National / International News
What Wall Street won't like about what President Barack Obama called "middle-class economics." Plus, chief executives from cities across the country gather in the nation's capital this week, as the U-S conference of Mayors meets in Washington ... amid an economic recovery that is boosting some but not all city budgets. And internet providers say its their equipment, so why shouldn't they be able to offer VIP fast internet to favored business partners? Supporters of network neutrality say all online content should be treated equal. But how the internet works has changed a lot in recent years, and as we find out, regulators aren't sure yet how to handle it.
In his State of the Union speech Tuesday night, the president said the economic recovery was taking hold and it was time to ensure more Americans were sharing in the benefits.
Republicans find Obama galling, in part, because he seems so blithe in defying them. To them, the historical page that is being turned at this moment is the one with Obama's face on it.
The U.S. Conference of Mayors meets this week in Washington to discuss the past and future of urban policy.
But while many urban centers are experiencing economic revitalization, hunger and poverty are also increasing in several major U.S. cities.
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For this year's Super Bowl halftime, while Katy Perry entertains a broadcast TV audience, YouTube will be, for the first time, live streaming its own halftime show starring its video celebrities.
Research shows YouTube stars are hugely influential among teens, and that is translating to billions in advertising revenues.
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It used to be, way back when — say, two years ago — that when you clicked on a Netflix video, it would take a winding journey from a server in one location, through wires owned by any number of companies, until finally it hit your internet service provider. These days, that journey is a whole lot shorter.
“A few feet,” says Richard Bennett, a visiting fellow at the American Enterprise Institute.
More often than not, Netflix just connects a wire from its server to boxes owned by ISPs like Comcast, Verizon or Time Warner. They’re generally in the same building.
This is called interconnection, and it’s how most of our internet traffic gets to us now. It’s more reliable and efficient. Think: less buffering. And, increasingly, content companies like Apple, Google, and, of course, Netflix are paying fees for this service.
This is where things get controversial.
“In America, where these very few ISPs have so much market power that they can extract payments, it's just like the mob,” says Susan Crawford, who co-directs Harvard’s Berkman Center for Internet and Society. "Just say, 'you’re not going to reach our subscribers unless you pay us.'”
The Federal Communications Commission is getting more complaints about these deals. And, now, it has to decide what — if anything — to do about them. It’s not sure whether interconnection should be part of net neutrality regulations expected next month, tackled separately later on, or left alone completely.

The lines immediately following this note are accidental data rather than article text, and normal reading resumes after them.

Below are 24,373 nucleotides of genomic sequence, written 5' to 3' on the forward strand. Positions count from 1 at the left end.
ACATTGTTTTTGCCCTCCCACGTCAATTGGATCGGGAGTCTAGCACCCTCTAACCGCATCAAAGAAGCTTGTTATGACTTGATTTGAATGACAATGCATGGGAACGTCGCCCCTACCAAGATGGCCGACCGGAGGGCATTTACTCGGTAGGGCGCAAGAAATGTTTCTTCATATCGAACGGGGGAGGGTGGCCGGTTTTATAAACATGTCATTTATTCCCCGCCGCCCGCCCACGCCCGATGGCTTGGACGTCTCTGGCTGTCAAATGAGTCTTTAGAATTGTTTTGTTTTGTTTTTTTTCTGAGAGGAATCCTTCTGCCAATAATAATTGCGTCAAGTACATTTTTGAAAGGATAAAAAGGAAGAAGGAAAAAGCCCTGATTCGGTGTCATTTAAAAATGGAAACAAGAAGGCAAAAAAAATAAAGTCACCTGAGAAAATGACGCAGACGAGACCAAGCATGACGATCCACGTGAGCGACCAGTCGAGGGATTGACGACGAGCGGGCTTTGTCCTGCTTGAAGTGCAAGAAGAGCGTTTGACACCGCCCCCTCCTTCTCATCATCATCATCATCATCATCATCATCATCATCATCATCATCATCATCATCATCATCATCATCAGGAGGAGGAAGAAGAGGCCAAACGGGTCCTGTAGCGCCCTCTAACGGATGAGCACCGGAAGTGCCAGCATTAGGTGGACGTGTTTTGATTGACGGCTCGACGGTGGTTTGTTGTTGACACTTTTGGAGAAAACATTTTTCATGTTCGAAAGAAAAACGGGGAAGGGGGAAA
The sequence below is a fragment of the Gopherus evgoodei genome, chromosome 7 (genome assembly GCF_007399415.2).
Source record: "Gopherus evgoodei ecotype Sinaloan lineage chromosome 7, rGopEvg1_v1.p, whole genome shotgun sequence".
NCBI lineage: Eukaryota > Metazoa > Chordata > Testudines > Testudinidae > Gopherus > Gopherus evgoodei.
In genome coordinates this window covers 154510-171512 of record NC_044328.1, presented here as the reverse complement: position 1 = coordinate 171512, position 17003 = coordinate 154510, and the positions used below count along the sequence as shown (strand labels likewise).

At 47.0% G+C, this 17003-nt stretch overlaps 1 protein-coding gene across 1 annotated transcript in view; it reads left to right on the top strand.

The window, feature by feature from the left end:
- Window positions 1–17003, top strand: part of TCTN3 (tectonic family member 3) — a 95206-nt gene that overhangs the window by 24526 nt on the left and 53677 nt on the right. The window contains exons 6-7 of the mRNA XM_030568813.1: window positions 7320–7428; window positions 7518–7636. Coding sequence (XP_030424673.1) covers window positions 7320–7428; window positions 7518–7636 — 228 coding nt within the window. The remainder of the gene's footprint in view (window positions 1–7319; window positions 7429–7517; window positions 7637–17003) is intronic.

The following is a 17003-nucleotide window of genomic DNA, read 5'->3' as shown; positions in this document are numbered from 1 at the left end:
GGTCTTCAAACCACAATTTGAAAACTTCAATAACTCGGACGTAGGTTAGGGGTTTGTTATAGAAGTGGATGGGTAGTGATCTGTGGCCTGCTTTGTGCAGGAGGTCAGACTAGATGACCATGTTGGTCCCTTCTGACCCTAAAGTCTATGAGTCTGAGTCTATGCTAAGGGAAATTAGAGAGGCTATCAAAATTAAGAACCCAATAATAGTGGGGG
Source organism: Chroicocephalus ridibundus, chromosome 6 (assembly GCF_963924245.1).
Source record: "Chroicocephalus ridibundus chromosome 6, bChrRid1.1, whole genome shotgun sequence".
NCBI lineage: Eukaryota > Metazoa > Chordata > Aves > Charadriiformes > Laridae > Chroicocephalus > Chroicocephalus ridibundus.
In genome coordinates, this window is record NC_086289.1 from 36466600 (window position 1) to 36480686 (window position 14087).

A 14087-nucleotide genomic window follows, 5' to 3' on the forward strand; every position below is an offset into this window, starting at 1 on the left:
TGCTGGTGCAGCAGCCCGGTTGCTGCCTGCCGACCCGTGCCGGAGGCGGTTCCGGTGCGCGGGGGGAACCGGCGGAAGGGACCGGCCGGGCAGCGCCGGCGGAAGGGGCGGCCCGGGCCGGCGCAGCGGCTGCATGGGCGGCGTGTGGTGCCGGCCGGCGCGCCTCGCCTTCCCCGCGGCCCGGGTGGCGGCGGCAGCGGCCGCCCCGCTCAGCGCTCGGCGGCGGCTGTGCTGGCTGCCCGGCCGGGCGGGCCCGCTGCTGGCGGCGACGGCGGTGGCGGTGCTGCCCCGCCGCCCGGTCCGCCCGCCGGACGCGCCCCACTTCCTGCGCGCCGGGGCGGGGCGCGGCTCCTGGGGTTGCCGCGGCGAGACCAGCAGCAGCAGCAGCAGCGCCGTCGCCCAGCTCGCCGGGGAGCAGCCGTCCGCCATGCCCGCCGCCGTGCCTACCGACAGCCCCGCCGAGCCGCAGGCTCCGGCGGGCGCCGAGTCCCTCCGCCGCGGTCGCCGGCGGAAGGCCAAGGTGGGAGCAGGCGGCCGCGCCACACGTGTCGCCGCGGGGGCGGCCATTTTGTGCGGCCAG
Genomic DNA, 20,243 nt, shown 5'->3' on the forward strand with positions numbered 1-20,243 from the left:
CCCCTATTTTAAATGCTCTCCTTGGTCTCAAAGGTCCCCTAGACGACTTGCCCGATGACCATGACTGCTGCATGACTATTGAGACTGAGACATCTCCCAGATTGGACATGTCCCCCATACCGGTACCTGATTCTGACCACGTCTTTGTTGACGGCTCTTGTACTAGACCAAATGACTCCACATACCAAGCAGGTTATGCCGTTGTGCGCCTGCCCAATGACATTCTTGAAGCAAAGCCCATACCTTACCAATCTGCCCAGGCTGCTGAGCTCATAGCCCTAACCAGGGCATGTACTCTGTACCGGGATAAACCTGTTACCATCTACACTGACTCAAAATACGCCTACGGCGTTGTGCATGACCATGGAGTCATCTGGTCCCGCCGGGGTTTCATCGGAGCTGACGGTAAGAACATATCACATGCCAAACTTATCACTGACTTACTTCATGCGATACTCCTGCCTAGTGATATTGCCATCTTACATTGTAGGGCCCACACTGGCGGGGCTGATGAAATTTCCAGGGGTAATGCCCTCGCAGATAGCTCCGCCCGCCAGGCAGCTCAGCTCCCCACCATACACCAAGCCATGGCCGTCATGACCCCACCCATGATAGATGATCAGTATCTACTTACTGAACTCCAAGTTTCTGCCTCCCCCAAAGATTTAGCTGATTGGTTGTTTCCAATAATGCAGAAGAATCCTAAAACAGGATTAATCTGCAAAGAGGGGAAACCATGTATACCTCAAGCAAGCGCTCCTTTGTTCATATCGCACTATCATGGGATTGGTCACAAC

That’s what many ISPs would like.
“We all get the services we want,” says Matthew Brill, a partner at Latham & Watkins who represents many big ISPs. “There’s a real danger that if government gets in the middle of those relationships, it will distort things in a way that ends up very harmful for consumers.”
But what if Netflix videos are basically unwatchable unless Netflix pays an ISP for a direct connection. Is that fair?
“Comcast could say, well, you’re using a third of our traffic, and we could say, well, we’re providing a third of the value your subscribers are getting, so you should pay us instead,” says Ken Florance, Netflix’s vice president of content delivery.
What Netflix really wants is to pay nothing. It will be up to the FCC or Congress to decide whether they have a role in these disputes.
There’s a new DIY robotics toolkit in town, and you don’t need to know anything about electronics or programming to use it. HandiMate, developed by researchers from Purdue and Indiana universities, lets children (or anyone else) build robots with cardboard, velcro, and other cheap, easily available materials. They can even control it wirelessly through hand gestures while wearing a glove that acts as a controller. And, according to Kylie Peppler, one of the researchers and an assistant professor at Indiana University, it’s also “gender neutral.”
“It can be whatever color you want it to be,” says Peppler. The idea is to use the kit to teach children concepts in a way that's fun and engaging. The play — the process of building the robot — lasts about 90 minutes, and in that time students use engineering principles that are typically taught in college.
Since the toolkit uses recyclable materials like cardboard, Peppler says it’s cost-effective and accessible for schools across the board.
She thinks the DIY approach is a great way to get kids to think on their own and innovate. During the research, for instance, they found that children often improvised with the kit to make their robots different — Like the 11-year-old who wanted to build one with legs, or the 14-year-old who wanted to mount his robot on a car.
“A more playful approach to learning gets us to redesign and rethink,” she says.